In searching for the street bands, I walked around the station (about a 20 minute hike - Shinjuku Station is large) and there are some brief views of areas of Shinjuku around the station. Also in this video are views of three police officers shutting down a performance by the South-East Exit of the station.

Lyle (Hiroshi) Saxon

Thursday, December 18, 2008

"Shinjuku Street Bands - October 2008 #2"

October may have been the peak of street bands performing in Shinjuku (mostly in the South and South-East exit areas), what with comfortable temperatures (no humid heat and no biting cold), and not very strict patrolling by local police officers. Since then however, the police have been more rigorously enforcing a ban on unlicensed pubic performances, and the weather has made it uncomfortable to be outside anyway (for both the performers and the audience).

For one week of October in particular, I went to Shinjuku every day, and this is one of the days (or "another of the days" - if you've seen the previous Shinjuku Bands post), a not very crowded evening, with only three bands:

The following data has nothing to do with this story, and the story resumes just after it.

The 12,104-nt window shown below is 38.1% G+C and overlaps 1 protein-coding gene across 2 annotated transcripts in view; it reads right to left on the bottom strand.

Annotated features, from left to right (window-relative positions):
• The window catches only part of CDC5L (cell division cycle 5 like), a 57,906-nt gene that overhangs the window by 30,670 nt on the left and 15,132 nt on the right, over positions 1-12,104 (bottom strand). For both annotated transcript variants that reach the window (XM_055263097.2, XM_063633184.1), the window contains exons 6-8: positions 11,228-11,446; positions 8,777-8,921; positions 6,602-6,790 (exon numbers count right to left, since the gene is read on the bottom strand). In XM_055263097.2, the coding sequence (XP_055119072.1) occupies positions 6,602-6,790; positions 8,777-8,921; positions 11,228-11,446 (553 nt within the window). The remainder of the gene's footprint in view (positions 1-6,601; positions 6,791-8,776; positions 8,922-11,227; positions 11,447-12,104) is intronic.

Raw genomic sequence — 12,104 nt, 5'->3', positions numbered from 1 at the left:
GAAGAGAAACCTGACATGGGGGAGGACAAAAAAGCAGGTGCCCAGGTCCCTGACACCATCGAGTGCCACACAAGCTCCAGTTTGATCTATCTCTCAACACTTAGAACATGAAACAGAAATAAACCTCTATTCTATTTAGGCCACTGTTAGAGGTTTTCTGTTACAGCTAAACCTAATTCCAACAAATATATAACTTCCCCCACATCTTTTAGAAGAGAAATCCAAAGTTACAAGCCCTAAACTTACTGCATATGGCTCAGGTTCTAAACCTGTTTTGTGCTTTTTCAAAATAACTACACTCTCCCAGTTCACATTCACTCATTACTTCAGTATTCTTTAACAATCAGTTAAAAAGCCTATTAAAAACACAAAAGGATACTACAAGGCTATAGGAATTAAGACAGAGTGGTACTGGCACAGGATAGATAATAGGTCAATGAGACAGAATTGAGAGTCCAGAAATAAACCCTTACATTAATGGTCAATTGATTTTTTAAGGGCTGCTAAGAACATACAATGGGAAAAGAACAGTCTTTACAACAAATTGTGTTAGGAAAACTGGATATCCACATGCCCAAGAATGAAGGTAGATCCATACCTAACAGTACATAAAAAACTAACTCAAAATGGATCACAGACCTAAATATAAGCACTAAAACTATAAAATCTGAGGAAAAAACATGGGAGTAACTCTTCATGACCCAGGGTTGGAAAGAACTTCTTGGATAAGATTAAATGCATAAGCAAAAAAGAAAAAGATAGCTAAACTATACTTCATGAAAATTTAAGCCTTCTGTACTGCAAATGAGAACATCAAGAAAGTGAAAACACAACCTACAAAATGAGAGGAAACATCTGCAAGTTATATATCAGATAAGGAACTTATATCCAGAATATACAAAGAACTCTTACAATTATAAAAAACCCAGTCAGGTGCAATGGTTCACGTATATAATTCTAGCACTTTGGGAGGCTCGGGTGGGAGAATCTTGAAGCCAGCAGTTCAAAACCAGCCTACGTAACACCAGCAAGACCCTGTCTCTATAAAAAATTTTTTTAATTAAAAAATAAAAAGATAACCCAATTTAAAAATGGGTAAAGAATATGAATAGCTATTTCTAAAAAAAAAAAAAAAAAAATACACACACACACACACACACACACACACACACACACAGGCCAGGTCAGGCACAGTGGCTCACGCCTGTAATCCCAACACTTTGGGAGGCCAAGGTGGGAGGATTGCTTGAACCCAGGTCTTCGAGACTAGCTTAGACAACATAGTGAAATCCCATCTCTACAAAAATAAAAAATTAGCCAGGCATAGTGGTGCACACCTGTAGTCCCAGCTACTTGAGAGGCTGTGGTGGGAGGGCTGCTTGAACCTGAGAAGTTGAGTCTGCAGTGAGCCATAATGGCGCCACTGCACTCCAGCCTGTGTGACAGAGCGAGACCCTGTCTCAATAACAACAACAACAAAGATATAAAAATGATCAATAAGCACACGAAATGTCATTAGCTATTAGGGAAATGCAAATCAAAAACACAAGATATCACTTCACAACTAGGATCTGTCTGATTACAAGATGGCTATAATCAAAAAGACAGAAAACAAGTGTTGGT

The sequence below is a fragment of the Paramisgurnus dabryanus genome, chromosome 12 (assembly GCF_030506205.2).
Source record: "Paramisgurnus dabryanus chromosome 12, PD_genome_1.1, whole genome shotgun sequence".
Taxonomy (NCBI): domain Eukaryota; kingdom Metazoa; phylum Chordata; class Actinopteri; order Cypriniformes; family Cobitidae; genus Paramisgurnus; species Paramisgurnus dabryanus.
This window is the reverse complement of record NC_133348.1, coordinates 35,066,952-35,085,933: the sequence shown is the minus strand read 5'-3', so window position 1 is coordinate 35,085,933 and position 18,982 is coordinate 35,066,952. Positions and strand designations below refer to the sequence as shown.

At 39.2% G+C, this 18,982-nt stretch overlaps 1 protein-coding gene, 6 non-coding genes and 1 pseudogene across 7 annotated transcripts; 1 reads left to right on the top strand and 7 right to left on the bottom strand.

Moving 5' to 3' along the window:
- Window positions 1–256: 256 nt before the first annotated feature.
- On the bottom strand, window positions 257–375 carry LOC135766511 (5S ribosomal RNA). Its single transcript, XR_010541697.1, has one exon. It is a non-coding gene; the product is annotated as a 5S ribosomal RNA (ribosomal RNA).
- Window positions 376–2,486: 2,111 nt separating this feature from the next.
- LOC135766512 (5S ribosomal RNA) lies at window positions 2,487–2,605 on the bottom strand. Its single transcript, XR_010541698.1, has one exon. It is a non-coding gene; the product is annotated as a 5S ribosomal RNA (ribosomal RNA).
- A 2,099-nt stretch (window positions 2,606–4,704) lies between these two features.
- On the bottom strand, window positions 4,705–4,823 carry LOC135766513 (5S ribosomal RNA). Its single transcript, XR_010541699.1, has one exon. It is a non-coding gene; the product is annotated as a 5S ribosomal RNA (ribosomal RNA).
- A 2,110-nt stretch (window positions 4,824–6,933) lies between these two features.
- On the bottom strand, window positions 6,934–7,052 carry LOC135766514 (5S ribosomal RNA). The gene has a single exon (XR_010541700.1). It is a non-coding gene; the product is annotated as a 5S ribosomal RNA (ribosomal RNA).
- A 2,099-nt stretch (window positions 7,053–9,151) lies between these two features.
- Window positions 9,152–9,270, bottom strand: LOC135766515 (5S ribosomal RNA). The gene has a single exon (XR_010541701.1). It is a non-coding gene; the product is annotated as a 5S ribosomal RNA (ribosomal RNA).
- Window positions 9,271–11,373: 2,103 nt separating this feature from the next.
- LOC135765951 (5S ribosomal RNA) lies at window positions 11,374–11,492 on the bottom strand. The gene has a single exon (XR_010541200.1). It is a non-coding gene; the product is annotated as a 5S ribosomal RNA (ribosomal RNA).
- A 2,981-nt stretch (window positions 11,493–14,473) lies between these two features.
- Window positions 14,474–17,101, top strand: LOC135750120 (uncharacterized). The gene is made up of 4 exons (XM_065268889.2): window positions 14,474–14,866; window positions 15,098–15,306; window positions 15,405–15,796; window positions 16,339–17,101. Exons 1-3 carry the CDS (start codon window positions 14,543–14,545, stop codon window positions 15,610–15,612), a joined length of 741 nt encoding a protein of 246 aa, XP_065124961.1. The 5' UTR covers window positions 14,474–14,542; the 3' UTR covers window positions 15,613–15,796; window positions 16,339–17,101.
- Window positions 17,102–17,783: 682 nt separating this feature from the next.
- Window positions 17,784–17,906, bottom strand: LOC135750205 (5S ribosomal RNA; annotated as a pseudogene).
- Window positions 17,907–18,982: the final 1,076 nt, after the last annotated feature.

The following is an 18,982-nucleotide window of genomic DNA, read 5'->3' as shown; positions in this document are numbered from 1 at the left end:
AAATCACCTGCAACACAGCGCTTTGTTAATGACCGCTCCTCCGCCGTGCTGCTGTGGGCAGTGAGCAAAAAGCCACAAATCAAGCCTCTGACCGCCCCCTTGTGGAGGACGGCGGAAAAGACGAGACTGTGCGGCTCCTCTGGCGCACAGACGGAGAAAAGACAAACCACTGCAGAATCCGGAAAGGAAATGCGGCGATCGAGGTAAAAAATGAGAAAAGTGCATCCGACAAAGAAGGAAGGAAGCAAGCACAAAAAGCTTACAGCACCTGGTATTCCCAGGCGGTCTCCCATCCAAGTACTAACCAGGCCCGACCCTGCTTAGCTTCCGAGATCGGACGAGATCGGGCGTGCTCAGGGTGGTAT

Lyle (Hiroshi) Saxon

Monday, December 15, 2008

"Nighttime Ikegami Line"

The Ikegami Line is interesting, for a few reasons. The first thing you notice when using the line is that the trains only have three cars, which is really unusual for Tokyo. Most lines have ten cars, with a few six and eight car trains on one end of that, and a few 15-car trains on the other.

The next thing you notice as you travel down the line, is that several of the stations are as though in a time slip, with wooden roofs and other station bits that look as though they're either from the many-decades-ago past, or on a seldom traveled line out in the countryside somewhere.

Then - as you watch the trains going in the other direction, you notice that there are several different types of train on the line. By riding a few of them and noting the plaques that say when they were manufactured, you notice that the oldest of the four types being used dates back to around 1963 or so, and the newest is from this year (2008).